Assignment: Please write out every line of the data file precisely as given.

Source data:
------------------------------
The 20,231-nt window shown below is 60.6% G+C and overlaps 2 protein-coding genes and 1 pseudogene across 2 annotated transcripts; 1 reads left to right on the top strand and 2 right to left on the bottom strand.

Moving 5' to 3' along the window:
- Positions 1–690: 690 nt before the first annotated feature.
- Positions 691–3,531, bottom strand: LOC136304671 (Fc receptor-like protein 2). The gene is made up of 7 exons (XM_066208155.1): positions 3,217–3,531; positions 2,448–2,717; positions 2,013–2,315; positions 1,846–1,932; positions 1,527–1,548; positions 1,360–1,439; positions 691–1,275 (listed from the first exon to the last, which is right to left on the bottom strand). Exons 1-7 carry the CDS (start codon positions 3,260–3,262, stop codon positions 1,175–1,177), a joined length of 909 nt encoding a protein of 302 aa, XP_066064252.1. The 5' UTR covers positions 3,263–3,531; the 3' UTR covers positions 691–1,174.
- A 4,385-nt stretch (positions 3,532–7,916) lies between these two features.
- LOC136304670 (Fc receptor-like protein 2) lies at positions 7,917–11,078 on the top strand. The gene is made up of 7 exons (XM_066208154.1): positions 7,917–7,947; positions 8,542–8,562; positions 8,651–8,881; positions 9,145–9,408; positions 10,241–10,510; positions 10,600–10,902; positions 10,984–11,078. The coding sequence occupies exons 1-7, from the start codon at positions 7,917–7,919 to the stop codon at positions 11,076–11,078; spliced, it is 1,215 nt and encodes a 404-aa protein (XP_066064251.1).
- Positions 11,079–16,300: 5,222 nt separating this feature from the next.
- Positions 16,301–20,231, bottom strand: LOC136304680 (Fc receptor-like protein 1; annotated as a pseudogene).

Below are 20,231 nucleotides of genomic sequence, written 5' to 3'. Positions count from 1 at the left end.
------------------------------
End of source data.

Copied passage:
The 20,231-nt window shown below is 60.6% G+C and overlaps 2 protein-coding genes and 1 pseudogene across 2 annotated transcripts; 1 reads left to right on the top strand and 2 right to left on the bottom strand.

Moving 5' to 3' along the window:
- Positions 1–690: 690 nt before the first annotated feature.
- Positions 691–3,531, bottom strand: LOC136304671 (Fc receptor-like protein 2). The gene is made up of 7 exons (XM_066208155.1): positions 3,217–3,531; positions 2,448–2,717; positions 2,013–2,315; positions 1,846–1,932; positions 1,527–1,548; positions 1,360–1,439; positions 691–1,275 (listed from the first exon to the last, which is right to left on the bottom strand). Exons 1-7 carry the CDS (start codon positions 3,260–3,262, stop codon positions 1,175–1,177), a joined length of 909 nt encoding a protein of 302 aa, XP_066064252.1. The 5' UTR covers positions 3,263–3,531; the 3' UTR covers positions 691–1,174.
- A 4,385-nt stretch (positions 3,532–7,916) lies between these two features.
- LOC136304670 (Fc receptor-like protein 2) lies at positions 7,917–11,078 on the top strand. The gene is made up of 7 exons (XM_066208154.1): positions 7,917–7,947; positions 8,542–8,562; positions 8,651–8,881; positions 9,145–9,408; positions 10,241–10,510; positions 10,600–10,902; positions 10,984–11,078. The coding sequence occupies exons 1-7, from the start codon at positions 7,917–7,919 to the stop codon at positions 11,076–11,078; spliced, it is 1,215 nt and encodes a 404-aa protein (XP_066064251.1).
- Positions 11,079–16,300: 5,222 nt separating this feature from the next.
- Positions 16,301–20,231, bottom strand: LOC136304680 (Fc receptor-like protein 1; annotated as a pseudogene).

Below are 20,231 nucleotides of genomic sequence, written 5' to 3'. Positions count from 1 at the left end.